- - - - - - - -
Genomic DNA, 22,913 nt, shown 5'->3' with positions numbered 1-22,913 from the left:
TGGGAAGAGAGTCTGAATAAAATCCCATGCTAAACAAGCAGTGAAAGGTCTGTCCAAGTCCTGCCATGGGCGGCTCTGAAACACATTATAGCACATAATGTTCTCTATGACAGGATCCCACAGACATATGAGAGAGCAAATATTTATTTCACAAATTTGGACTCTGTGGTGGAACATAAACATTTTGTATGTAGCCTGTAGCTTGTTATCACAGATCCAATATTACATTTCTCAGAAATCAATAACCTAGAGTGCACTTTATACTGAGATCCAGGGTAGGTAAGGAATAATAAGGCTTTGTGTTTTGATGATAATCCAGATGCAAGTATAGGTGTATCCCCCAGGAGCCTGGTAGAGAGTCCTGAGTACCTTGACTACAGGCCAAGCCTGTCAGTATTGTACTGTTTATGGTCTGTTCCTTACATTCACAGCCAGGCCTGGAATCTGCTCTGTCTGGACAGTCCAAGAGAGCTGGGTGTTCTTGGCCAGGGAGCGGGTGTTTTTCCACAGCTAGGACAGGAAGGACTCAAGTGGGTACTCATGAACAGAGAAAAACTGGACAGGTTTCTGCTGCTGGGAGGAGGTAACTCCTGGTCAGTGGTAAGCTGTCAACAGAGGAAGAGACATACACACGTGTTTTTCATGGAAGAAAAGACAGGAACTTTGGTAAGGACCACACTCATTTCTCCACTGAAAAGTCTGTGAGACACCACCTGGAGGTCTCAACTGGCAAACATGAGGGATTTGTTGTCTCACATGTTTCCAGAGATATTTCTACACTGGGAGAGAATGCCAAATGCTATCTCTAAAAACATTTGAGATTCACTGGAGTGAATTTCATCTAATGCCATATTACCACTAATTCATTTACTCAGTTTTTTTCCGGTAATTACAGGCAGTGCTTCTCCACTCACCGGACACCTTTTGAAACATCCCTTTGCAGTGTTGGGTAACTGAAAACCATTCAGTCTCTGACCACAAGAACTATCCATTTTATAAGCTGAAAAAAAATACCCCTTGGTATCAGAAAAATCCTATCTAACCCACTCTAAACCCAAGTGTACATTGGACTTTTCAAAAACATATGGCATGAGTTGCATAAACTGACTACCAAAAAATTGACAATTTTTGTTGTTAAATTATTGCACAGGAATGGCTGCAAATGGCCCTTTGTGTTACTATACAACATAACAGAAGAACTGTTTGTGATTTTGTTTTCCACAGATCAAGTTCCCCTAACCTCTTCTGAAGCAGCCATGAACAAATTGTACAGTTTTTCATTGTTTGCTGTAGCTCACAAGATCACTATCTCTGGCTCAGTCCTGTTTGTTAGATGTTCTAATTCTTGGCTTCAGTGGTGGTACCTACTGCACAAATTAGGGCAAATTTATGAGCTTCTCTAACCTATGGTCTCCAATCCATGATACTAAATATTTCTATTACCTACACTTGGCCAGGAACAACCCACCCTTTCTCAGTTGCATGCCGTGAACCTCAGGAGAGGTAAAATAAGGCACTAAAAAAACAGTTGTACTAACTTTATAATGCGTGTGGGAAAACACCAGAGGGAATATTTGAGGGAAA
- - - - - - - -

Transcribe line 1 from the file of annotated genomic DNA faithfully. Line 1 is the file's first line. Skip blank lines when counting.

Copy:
Genomic DNA, 22,913 nt, shown 5'->3' with positions numbered 1-22,913 from the left: